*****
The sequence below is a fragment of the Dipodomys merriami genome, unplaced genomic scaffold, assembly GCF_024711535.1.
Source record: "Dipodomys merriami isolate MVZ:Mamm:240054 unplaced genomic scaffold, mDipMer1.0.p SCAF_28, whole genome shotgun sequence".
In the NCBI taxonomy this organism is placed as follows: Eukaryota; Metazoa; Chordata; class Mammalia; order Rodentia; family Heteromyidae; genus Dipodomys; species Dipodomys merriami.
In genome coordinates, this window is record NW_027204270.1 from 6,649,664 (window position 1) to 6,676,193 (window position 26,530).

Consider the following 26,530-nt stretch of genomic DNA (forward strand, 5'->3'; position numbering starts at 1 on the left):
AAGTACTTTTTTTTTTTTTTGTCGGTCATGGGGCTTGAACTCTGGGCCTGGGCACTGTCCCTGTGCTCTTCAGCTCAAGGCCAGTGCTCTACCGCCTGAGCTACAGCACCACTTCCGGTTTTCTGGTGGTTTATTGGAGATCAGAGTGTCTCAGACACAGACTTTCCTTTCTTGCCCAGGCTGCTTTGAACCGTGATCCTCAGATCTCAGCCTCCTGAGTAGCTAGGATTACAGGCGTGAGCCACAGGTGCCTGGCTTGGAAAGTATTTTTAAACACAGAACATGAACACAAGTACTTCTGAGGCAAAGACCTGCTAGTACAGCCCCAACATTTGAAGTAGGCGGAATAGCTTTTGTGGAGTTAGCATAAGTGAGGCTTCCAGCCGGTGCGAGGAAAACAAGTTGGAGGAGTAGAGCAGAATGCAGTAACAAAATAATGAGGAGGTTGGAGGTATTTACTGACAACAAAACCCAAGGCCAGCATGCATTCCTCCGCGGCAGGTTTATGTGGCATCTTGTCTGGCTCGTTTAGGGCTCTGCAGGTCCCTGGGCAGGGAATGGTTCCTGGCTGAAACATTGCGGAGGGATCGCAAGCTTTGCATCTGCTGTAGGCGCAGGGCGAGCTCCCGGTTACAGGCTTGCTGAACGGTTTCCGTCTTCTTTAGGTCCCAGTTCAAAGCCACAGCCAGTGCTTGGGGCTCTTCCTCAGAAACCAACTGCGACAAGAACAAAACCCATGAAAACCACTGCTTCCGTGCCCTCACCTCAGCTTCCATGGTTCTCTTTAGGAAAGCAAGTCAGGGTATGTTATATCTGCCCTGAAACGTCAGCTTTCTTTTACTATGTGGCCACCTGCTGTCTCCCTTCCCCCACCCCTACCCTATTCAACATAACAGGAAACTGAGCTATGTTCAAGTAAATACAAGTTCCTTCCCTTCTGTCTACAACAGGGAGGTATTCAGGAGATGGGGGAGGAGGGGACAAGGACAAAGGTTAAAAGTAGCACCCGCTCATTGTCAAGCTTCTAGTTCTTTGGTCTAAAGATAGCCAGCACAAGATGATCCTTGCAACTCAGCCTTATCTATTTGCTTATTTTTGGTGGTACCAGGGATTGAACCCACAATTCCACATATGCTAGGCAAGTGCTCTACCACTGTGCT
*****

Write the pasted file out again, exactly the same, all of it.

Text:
The sequence below is a fragment of the Dipodomys merriami genome, unplaced genomic scaffold, assembly GCF_024711535.1.
Source record: "Dipodomys merriami isolate MVZ:Mamm:240054 unplaced genomic scaffold, mDipMer1.0.p SCAF_28, whole genome shotgun sequence".
In the NCBI taxonomy this organism is placed as follows: Eukaryota; Metazoa; Chordata; class Mammalia; order Rodentia; family Heteromyidae; genus Dipodomys; species Dipodomys merriami.
In genome coordinates, this window is record NW_027204270.1 from 6,649,664 (window position 1) to 6,676,193 (window position 26,530).

Consider the following 26,530-nt stretch of genomic DNA (forward strand, 5'->3'; position numbering starts at 1 on the left):
AAGTACTTTTTTTTTTTTTTGTCGGTCATGGGGCTTGAACTCTGGGCCTGGGCACTGTCCCTGTGCTCTTCAGCTCAAGGCCAGTGCTCTACCGCCTGAGCTACAGCACCACTTCCGGTTTTCTGGTGGTTTATTGGAGATCAGAGTGTCTCAGACACAGACTTTCCTTTCTTGCCCAGGCTGCTTTGAACCGTGATCCTCAGATCTCAGCCTCCTGAGTAGCTAGGATTACAGGCGTGAGCCACAGGTGCCTGGCTTGGAAAGTATTTTTAAACACAGAACATGAACACAAGTACTTCTGAGGCAAAGACCTGCTAGTACAGCCCCAACATTTGAAGTAGGCGGAATAGCTTTTGTGGAGTTAGCATAAGTGAGGCTTCCAGCCGGTGCGAGGAAAACAAGTTGGAGGAGTAGAGCAGAATGCAGTAACAAAATAATGAGGAGGTTGGAGGTATTTACTGACAACAAAACCCAAGGCCAGCATGCATTCCTCCGCGGCAGGTTTATGTGGCATCTTGTCTGGCTCGTTTAGGGCTCTGCAGGTCCCTGGGCAGGGAATGGTTCCTGGCTGAAACATTGCGGAGGGATCGCAAGCTTTGCATCTGCTGTAGGCGCAGGGCGAGCTCCCGGTTACAGGCTTGCTGAACGGTTTCCGTCTTCTTTAGGTCCCAGTTCAAAGCCACAGCCAGTGCTTGGGGCTCTTCCTCAGAAACCAACTGCGACAAGAACAAAACCCATGAAAACCACTGCTTCCGTGCCCTCACCTCAGCTTCCATGGTTCTCTTTAGGAAAGCAAGTCAGGGTATGTTATATCTGCCCTGAAACGTCAGCTTTCTTTTACTATGTGGCCACCTGCTGTCTCCCTTCCCCCACCCCTACCCTATTCAACATAACAGGAAACTGAGCTATGTTCAAGTAAATACAAGTTCCTTCCCTTCTGTCTACAACAGGGAGGTATTCAGGAGATGGGGGAGGAGGGGACAAGGACAAAGGTTAAAAGTAGCACCCGCTCATTGTCAAGCTTCTAGTTCTTTGGTCTAAAGATAGCCAGCACAAGATGATCCTTGCAACTCAGCCTTATCTATTTGCTTATTTTTGGTGGTACCAGGGATTGAACCCACAATTCCACATATGCTAGGCAAGTGCTCTACCACTGTGCT